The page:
- The Washington Times - Wednesday, October 27, 2021

China’s recent test of a major hypersonic weapon system is “very close” to a “Sputnik moment” in the standoff between the U.S. and its global rival, America’s top general said in an interview that aired Wednesday, conceding that Beijing’s rapidly expanding military capabilities are of deep concern at the highest levels of the Pentagon.

Speaking to Bloomberg Television’s “The David Rubenstein Show: Peer-to-Peer Conversations” program, Joint Chiefs of Staff Chairman Gen. Mark A. Milley confirmed reports that China conducted a landmark test of its hypersonic weapons program this summer.

Chinese Communist Party leaders have denied those reports and said the object was merely a spacecraft.

Gen. Milley shot down those claims. To describe the significance of the event, he reached back to a Cold War watershed moment when the Soviet Union stunned the world by launching the first satellite into orbit.

Although he did not discuss details, the general acknowledged that the test marked a “significant technological event” that underscores how much progress China has made in the past decade with its hypersonic program and a host of other military domains.

“What we saw was a very significant event of a test of a hypersonic weapon system, and it is very concerning. I don’t know if it’s quite a Sputnik moment, but I think it’s very close to that,” he said. The launch of Sputnik in 1957 sparked a military buildup and a space race between Moscow and Washington.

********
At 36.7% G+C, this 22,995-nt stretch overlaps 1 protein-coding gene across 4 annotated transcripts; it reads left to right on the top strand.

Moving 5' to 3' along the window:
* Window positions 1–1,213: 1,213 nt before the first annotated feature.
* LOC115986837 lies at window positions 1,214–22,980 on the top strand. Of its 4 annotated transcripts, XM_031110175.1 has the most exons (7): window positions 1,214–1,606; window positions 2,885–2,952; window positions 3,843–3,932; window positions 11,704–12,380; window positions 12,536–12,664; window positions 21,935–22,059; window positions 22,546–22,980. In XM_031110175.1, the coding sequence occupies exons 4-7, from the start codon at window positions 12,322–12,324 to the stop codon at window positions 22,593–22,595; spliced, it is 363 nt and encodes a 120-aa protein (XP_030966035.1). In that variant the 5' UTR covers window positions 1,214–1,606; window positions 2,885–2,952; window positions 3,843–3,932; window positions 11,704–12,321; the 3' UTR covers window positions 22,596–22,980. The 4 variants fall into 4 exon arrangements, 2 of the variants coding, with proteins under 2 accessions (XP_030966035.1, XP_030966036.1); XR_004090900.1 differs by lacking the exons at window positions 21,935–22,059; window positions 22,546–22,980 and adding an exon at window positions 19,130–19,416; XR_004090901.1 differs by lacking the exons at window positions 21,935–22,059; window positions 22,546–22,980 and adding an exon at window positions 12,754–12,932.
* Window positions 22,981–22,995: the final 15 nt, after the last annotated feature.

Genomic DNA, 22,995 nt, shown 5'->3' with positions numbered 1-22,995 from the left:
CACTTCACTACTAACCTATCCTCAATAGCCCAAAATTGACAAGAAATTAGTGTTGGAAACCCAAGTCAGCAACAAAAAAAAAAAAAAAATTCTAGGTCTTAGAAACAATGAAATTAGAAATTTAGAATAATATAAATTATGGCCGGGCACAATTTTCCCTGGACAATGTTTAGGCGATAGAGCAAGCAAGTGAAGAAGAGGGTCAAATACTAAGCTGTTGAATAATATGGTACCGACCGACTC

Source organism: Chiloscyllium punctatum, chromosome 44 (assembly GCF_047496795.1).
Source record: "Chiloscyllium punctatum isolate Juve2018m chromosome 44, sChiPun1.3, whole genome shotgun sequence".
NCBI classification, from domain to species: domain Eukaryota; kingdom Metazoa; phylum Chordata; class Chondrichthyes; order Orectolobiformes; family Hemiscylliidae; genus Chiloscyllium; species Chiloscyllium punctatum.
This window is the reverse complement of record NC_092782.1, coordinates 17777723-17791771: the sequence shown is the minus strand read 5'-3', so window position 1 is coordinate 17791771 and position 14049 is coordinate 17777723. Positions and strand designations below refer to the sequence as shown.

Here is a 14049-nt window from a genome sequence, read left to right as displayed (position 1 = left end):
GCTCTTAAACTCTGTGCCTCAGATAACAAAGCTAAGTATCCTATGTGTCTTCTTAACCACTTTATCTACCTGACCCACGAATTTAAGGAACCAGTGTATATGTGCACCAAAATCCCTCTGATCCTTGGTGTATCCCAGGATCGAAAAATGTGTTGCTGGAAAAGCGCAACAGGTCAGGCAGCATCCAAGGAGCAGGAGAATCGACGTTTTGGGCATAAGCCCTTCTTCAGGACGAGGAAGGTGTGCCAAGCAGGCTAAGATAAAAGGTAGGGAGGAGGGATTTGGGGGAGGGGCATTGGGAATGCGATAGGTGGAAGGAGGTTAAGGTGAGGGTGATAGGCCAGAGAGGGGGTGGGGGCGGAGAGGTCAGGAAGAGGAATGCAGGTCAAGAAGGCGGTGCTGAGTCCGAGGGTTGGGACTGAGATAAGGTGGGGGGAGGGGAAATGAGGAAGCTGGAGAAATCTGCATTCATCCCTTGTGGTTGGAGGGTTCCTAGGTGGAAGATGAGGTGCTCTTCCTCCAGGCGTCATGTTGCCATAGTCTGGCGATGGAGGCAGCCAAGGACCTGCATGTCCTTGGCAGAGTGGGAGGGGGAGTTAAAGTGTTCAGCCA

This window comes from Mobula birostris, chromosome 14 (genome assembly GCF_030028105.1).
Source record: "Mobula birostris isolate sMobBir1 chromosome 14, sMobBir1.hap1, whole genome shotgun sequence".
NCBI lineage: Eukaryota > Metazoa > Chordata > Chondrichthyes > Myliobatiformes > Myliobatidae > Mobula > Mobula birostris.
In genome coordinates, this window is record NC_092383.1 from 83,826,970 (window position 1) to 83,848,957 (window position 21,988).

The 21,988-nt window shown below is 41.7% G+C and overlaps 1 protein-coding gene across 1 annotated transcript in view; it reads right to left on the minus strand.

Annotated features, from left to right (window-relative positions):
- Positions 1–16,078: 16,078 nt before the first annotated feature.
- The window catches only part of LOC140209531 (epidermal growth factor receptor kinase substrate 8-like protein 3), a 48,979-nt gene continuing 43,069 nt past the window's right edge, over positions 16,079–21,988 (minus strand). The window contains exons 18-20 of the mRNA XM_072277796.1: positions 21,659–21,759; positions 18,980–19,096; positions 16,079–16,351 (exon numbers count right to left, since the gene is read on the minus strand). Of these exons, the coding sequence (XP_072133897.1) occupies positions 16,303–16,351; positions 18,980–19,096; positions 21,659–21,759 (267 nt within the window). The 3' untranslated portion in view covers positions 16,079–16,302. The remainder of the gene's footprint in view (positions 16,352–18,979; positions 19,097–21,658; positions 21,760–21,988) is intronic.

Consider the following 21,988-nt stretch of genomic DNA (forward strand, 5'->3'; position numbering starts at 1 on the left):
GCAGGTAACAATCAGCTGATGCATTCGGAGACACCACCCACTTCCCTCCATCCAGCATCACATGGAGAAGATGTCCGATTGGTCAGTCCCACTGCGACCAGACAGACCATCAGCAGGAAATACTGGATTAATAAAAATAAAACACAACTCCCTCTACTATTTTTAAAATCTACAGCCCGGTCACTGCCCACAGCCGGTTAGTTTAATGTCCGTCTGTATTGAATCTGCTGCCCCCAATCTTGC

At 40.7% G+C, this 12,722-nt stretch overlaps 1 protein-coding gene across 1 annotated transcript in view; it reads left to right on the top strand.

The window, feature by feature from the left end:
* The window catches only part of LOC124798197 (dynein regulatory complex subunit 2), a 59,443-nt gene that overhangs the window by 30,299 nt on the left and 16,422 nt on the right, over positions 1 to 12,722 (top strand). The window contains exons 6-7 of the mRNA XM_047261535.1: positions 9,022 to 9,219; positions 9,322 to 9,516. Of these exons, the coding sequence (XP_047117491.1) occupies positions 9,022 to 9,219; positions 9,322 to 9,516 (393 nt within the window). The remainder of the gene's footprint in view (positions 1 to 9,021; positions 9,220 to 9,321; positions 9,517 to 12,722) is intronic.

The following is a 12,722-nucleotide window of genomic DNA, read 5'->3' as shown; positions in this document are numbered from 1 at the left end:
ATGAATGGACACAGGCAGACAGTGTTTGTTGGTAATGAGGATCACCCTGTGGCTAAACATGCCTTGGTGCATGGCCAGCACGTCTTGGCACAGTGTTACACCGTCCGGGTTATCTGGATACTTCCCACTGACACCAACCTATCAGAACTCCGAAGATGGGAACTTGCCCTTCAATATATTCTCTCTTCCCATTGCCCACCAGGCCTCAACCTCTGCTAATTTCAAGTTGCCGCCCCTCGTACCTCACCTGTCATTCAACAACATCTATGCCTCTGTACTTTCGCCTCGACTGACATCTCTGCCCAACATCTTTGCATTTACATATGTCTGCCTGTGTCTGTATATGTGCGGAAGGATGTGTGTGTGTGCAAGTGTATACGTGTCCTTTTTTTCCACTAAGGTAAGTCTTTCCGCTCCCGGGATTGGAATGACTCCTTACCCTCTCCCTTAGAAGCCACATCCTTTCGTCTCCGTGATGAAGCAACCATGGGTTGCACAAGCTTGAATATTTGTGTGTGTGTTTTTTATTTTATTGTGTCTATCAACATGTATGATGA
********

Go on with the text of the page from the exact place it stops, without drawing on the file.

“It’s a very significant technological event that occurred, or test that occurred, by the Chinese, and it has all of our attention,” Gen. Milley said. “But that’s just one weapons system. The Chinese military capabilities are much greater than that. They’re expanding rapidly in space, cyber and then in the traditional domains of land, sea and air. And they have gone from a peasant-based infantry army … to a very capable military that covers all of the domains and has global ambitions. So, China is very significant on our horizon.”

The Financial Times, citing unidentified defense officials, was the first to report this month on the Chinese tests.